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Alexandrian War

After Caesar met with Cleopatra and detained her brother, the young King Ptolemy XIII, Ptolemy's regent Pothinus colluded with the Egyptian general Achillas to expel Caesar. Achillas and 20,000 men marched on Alexandria where Caesar waited with only 4,000 men. Caesar had little choice but to secure what he could and prepare for a siege. He maintained control of the palace and the nearby harbor, while Achillas took control of the surrounding city. Hard street fighting ensued with neither side being able to gain an advantage.

In late October, mid summer by season, the Egyptians attempted to secure the port and cut off Caesar's supply and potential escape. After bitter fighting, however, Caesar's men won the day, burning the Egyptian ships and securing the harbor. Unfortunately though, the fire spread into the city and damaged the Great Library, taking with it many unrecoverable documents. Nevertheless, Caesar discovered the involvement of Pothinus with the opposition and had him put to death, but Cleopatra's younger sister, Arsinoe IV managed to escape the palace and join the Egyptian army. She, however, had a mind of her own and had little use for her brother's general Achillas. She ordered him executed in turn and turned over command of the Egyptian forces to her servant Ganymedes.

Caesar was still hemmed in and ordered Pompey's former legion, under the command of Calvinus, to join him in Egypt with all haste. Ganymedes cut off the supply of fresh water to the Roman section of the town, and the legionaries were near panic. Caesar calmed them by having them dig fresh water wells, but the situation was still precarious. When Calvinus finally arrived, Caesar assembled his fleet and sailed out to meet the Egyptians. Winning a small engagement between about 30 ships on each side, it led him to attack the island fortress of Pharos. The situation was hotly contested and could've gone either way. At one point when the Romans were forced to retreat from land to their docked ships, Caesar's own galley was sunk and he had to swim 200 paces to another nearby ship to reach safety. Rather than be disheartened, however, the incident seemed to anger the legionaries and they continued fighting with renewed resolve. It was the Egyptians who, despite gaining some momentum, realized that the Romans would not quit, and they temporarily withdrew to re-assess.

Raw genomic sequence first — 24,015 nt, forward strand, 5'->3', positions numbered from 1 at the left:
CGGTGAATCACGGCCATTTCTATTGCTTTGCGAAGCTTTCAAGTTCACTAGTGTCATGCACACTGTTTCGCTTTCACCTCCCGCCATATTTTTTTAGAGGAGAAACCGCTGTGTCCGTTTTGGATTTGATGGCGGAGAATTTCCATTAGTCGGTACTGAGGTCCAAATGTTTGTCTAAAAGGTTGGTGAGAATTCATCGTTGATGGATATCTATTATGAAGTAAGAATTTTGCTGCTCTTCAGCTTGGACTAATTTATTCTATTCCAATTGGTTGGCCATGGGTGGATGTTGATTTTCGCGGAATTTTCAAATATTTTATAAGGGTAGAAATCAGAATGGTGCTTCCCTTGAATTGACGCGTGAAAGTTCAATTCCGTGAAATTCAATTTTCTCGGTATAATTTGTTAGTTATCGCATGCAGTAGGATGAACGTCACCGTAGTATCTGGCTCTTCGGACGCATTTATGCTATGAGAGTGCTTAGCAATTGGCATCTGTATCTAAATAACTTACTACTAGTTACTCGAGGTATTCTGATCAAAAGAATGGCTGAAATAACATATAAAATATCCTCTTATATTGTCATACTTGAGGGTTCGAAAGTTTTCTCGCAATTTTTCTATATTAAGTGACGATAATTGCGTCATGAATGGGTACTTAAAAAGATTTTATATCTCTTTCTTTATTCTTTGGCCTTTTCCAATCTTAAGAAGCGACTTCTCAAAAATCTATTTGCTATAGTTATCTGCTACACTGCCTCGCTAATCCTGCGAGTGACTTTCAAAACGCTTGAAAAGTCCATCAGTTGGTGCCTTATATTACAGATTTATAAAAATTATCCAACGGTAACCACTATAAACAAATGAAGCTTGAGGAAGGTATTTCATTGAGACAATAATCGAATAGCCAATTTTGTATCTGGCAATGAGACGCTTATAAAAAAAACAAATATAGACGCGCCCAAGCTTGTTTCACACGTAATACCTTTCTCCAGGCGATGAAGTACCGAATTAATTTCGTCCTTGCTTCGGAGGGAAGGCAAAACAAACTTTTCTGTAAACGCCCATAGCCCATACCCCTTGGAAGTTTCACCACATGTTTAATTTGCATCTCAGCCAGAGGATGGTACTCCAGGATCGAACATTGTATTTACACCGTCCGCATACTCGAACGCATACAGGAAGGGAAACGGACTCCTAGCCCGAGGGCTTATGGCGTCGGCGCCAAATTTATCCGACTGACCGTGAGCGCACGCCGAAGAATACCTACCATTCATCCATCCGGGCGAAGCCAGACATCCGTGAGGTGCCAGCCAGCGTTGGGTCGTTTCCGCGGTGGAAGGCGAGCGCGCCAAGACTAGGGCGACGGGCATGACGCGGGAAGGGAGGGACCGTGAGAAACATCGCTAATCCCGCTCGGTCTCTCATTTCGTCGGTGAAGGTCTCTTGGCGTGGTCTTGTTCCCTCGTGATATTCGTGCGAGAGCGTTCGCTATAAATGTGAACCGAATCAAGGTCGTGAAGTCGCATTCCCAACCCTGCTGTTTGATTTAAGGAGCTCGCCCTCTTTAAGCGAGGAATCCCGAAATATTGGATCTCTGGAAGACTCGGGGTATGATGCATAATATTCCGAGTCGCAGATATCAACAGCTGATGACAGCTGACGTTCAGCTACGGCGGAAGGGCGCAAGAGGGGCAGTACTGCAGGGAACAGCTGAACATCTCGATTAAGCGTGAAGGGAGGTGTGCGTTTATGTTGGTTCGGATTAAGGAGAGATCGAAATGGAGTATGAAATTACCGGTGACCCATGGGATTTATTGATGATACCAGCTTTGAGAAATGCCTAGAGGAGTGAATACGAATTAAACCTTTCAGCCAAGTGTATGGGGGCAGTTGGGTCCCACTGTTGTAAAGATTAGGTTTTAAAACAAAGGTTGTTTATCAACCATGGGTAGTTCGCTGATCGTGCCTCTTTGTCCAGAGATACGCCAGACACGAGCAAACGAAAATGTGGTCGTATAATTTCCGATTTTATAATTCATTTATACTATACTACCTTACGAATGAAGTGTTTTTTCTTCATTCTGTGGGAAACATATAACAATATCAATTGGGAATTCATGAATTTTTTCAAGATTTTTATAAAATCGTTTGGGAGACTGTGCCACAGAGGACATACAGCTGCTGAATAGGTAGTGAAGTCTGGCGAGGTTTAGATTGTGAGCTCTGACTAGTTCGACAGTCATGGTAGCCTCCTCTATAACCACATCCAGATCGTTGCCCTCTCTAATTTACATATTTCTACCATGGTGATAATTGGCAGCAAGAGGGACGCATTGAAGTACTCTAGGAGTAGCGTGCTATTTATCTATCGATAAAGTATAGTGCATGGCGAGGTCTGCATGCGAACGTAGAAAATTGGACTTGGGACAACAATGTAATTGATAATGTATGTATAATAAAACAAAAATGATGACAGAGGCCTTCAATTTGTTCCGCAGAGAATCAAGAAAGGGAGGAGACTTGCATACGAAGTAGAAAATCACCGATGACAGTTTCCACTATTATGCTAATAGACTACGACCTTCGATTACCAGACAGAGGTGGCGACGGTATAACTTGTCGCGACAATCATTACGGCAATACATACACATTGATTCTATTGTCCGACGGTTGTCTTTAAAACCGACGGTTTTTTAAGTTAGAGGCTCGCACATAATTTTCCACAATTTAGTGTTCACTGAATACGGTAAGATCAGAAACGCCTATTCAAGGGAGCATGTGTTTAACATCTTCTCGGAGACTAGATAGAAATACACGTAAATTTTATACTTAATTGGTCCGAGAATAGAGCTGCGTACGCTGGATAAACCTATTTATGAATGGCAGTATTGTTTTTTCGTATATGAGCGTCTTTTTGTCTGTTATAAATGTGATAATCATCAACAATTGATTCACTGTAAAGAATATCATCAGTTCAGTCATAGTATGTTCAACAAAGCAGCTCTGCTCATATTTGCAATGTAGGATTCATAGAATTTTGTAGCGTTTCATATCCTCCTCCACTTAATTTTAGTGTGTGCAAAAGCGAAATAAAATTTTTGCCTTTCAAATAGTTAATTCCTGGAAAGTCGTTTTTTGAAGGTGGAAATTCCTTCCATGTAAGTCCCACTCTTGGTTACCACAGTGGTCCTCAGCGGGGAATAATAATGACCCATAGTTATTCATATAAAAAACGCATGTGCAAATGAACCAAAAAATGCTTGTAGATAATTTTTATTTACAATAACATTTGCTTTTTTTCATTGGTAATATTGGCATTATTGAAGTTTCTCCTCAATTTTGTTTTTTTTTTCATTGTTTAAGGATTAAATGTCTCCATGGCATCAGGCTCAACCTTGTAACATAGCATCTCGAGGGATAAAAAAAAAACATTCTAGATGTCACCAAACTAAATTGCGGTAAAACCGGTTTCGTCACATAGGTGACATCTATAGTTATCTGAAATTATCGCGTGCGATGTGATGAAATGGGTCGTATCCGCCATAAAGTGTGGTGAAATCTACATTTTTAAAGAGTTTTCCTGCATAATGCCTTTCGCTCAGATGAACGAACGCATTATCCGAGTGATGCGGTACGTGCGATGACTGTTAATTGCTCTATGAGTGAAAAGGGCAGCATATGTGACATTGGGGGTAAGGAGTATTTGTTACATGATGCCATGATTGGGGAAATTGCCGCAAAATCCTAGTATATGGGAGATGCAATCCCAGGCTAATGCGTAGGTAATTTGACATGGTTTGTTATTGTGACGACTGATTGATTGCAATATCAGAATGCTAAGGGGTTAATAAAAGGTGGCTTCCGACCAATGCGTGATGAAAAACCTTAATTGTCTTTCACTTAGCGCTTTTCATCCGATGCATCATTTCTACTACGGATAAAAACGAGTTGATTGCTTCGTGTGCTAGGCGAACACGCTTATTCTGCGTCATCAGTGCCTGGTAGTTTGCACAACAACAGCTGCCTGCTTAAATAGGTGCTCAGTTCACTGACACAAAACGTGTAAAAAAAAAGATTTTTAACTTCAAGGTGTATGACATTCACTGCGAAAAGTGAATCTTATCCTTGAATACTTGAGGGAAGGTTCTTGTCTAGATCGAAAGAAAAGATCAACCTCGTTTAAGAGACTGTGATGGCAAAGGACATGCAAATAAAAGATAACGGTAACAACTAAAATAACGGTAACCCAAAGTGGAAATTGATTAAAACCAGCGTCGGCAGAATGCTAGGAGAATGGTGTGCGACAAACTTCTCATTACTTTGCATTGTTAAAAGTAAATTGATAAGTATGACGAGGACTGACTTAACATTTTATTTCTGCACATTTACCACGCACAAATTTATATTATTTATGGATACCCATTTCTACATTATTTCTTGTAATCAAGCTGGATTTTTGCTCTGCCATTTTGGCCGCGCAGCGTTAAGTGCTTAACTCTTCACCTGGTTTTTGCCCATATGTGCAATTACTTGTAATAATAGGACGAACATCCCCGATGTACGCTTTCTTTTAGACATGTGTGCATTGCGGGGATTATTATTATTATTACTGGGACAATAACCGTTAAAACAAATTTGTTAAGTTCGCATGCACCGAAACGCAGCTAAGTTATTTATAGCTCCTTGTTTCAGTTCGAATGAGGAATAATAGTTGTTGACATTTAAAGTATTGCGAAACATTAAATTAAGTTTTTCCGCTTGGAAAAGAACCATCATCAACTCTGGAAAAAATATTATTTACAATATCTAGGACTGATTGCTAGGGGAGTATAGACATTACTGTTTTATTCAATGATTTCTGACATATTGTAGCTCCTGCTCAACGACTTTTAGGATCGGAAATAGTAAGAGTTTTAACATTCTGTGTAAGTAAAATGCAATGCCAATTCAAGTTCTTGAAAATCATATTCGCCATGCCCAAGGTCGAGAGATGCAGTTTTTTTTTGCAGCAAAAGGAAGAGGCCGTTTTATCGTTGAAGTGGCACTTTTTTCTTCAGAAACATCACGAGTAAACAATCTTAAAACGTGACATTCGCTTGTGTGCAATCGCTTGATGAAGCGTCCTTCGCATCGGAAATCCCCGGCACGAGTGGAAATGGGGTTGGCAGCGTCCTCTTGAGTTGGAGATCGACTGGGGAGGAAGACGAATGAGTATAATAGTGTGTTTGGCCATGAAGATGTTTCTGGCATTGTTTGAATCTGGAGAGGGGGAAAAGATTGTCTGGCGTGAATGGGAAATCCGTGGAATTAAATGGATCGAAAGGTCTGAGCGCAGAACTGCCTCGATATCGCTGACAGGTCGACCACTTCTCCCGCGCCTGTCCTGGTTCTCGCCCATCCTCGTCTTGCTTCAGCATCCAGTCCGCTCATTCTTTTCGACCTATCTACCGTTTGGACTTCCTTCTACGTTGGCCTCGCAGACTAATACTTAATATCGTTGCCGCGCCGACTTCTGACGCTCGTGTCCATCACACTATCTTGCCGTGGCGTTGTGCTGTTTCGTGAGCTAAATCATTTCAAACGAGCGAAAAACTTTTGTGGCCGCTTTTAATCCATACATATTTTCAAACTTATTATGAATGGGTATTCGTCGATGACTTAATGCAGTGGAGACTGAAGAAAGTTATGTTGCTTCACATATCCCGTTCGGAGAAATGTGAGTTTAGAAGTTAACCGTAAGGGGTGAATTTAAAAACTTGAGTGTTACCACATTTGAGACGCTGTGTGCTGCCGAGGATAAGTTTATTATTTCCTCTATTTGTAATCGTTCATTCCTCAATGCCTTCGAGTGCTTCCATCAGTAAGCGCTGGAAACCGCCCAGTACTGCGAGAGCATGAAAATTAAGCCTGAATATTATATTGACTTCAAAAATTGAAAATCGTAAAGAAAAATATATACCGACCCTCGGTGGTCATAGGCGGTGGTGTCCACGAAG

In early December, the Egyptians had convinced Caesar that they were tired of fighting and that, Arsinoe and Ganymedes were doing them no good. If Caesar would only release Ptolemy, they would submit to Caesar and live peacefully under Roman 'protection.' Ptolemy too played the part, convincing Caesar that he didn't want to leave his presence at all. With artificial tears, or actually described after the fact as tears of joy by the disgruntled Romans, Ptolemy left Caesar's palace camp and rejoined his own army. However, once there, he entertained no thought of capitulating and resumed the war in earnest.

Meanwhile, Caesar was waiting for more troops to arrive, under Mithridates of Pergamum. He had moved to Cilicia and Syria to recruit fresh armies, which were sorely needed to pressure the Egyptian rear. The situation in Alexandria was a virtual stalemate with neither side able to gain an upper hand. Ptolemy continued to pressure Caesar by threatening his lines of supply, and another naval battle ensued. A Roman navy under the command of Tiberius Nero (father of future emperor Tiberius) sailed out to meet a combined Rhodian and Egyptian fleet. In late January 47 BC, the two fleets met and the Rhodian admiral, Euphranor was killed, securing Caesar's supply for at least the time being.